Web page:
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Sept. 18, 2013, Prince Albert, Sask. – One of my favorite authors, John Wooden said, “Your behaviour as leader – what you do – creates the environment in which the team functions.” A head coach who claimed 10 NCAA basketball championships – seven in a row – won 88 consecutive games, and was named the national coach of the year six times, knew a little something about teamwork.

September 18, 2013
By Les Karpluk

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Sept. 18, 2013, Prince Albert, Sask. – One of my favorite authors, John Wooden said, “Your behaviour as leader – what you do – creates the environment in which the team functions.” A head coach who claimed 10 NCAA basketball championships – seven in a row – won 88 consecutive games, and was named the national coach of the year six times, knew a little something about teamwork.

As part of this blog series on my seven guiding principles, I want to explore the principle of desire.

The definition of desire is to exhibit or feel desire for. I am a firm believer that desire is the most necessary precondition for becoming a leader. In fact, this desire has to be so dominant, so prevalent in a leader, that it becomes not only a motivating factor for waking up in the morning, it engulfs the leader with the energy and passion necessary to move forward when faced with challenges.

Desire is about living the dream every day; for some this may seem idealistic, but without that dream, without the desire to make a difference, we cannot be effective leaders.

During my 31 years in this great profession, I have had the opportunity to listen to so many leaders (fire chiefs and firefighters) communicate their desire to make a difference. I have also shaken my head as I listened to horror stories about the obstacles placed in front of some of these fire-service leaders. There is something fundamentally wrong when this adversity happens, but as mentioned in my blog on the principle of adversity, facing and challenging this adversity helps us grow as leaders.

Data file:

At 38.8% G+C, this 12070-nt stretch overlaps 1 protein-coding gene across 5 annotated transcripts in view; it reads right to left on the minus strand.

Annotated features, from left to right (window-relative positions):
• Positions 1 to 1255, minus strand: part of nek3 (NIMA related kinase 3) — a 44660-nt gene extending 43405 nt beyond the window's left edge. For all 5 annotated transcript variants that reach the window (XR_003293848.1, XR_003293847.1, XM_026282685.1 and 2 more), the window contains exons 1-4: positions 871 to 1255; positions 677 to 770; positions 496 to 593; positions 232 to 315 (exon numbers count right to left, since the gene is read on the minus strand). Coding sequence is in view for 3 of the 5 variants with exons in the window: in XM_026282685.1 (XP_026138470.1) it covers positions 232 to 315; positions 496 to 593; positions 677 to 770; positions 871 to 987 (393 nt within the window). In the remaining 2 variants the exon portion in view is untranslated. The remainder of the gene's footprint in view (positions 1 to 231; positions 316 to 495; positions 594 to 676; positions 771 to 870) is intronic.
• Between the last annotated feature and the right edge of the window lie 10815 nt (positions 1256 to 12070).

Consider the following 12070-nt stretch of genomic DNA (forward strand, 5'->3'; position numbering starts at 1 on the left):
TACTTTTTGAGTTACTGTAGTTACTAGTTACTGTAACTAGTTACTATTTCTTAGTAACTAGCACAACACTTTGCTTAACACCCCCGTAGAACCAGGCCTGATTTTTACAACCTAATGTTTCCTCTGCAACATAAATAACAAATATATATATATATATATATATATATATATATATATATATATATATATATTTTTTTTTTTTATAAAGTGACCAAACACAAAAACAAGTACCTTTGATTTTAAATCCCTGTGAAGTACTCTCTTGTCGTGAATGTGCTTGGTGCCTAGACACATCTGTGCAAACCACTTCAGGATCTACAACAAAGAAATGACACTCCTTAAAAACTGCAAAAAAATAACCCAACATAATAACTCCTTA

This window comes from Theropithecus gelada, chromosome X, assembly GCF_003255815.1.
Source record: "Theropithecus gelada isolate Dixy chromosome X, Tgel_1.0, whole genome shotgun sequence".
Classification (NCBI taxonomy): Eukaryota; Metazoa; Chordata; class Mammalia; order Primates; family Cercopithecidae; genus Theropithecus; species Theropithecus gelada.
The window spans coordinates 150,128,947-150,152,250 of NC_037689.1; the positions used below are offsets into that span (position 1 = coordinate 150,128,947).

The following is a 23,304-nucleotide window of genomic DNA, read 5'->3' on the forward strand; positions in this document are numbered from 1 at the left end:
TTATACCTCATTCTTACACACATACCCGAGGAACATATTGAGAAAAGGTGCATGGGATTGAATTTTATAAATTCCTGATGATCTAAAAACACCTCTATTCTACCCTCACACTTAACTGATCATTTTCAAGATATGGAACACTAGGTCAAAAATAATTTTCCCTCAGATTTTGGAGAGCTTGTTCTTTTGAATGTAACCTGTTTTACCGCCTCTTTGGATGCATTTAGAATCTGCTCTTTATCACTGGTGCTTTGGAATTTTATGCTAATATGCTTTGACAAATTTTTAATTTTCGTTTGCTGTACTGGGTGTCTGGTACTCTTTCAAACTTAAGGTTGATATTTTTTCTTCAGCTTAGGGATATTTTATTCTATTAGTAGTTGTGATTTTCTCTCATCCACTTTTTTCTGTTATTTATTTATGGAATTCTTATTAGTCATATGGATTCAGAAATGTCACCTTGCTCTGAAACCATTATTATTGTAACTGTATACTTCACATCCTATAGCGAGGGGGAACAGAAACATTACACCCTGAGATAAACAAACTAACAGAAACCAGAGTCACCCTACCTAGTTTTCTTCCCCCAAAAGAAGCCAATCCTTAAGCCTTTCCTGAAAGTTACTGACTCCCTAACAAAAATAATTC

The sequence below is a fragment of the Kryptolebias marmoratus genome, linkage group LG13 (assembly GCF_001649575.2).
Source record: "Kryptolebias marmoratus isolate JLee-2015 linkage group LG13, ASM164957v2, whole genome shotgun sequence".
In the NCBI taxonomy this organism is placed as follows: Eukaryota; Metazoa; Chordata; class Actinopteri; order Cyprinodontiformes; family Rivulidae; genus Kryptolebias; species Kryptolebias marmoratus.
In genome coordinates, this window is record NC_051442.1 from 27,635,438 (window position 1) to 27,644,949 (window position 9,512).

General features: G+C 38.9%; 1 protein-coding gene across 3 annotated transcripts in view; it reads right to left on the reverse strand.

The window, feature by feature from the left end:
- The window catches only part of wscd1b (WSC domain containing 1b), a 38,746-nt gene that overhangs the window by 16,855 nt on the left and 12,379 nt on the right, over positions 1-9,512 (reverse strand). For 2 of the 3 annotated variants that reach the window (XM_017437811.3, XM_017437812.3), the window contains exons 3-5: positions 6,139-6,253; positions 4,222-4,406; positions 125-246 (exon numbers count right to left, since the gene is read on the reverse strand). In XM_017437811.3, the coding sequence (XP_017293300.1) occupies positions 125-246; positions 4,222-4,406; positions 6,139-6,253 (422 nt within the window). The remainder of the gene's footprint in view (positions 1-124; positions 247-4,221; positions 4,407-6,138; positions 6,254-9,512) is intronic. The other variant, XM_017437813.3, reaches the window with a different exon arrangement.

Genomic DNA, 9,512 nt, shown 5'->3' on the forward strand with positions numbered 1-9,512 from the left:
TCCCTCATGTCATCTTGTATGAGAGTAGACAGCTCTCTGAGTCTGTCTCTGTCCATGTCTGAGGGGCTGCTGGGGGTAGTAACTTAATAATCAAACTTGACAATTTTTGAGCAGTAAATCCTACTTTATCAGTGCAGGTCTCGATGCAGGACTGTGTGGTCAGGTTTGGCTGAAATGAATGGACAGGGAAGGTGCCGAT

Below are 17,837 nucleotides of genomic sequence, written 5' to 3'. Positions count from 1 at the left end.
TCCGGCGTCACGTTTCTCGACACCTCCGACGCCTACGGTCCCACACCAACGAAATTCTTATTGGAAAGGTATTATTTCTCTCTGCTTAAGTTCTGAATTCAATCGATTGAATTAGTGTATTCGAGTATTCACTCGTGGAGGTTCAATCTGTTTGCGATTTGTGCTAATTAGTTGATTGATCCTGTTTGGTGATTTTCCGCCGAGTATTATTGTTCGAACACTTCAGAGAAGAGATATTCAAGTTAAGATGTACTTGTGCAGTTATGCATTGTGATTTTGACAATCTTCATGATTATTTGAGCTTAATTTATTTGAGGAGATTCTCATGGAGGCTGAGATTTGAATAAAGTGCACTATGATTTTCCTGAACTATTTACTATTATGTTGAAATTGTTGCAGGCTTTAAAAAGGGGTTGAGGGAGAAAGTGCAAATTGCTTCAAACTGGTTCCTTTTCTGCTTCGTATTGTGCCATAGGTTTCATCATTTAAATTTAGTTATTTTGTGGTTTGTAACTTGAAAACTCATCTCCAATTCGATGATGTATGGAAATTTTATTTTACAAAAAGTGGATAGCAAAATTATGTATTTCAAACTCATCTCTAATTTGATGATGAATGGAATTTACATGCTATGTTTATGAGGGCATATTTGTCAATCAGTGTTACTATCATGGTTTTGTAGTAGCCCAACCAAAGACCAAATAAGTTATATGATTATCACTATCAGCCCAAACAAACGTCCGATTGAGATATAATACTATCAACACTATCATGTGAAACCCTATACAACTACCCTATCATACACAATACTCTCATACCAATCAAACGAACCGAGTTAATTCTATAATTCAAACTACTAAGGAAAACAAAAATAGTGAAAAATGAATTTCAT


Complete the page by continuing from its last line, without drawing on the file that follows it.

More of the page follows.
I have heard stories that have led me to believe that the desire of these leaders is so strong they simply will not give up. These leaders, both formally and informally, will continue to make a difference in our profession. Some have moved on to other departments; others have moved up the chain of command. I can hardly wait to see where their leadership journeys will take them.

When leaders live and breathe the principle of desire, they are willing to make sacrifices; they take the shots, feel the pain, bite their lips and grin and bear it for the team. No accolades are sought because few others even know what is happening behind the scenes.

Our profession must support and build those who are willing to dedicate themselves and pay the price in the pursuit of becoming the best leaders they can be. For them, leadership is much more than just “feeling a desire for”; it is part of who they are. I fear that if we do not support our present and future leaders, we will be like the Roman Empire, which, as author and basketball coach Wooden said, “Crumbled, not from the outside, but rather from within: internal fighting, bickering and bloodletting.”

Until next time, lead from within and grow.

Les Karpluk is fire chief of the Prince Albert Fire Department in Saskatchewan. He is a graduate of the Lakeland College Bachelor of Business in Emergency Services program and Dalhousie University’s Fire Administration program. Follow Les on Twitter at @GenesisLes.


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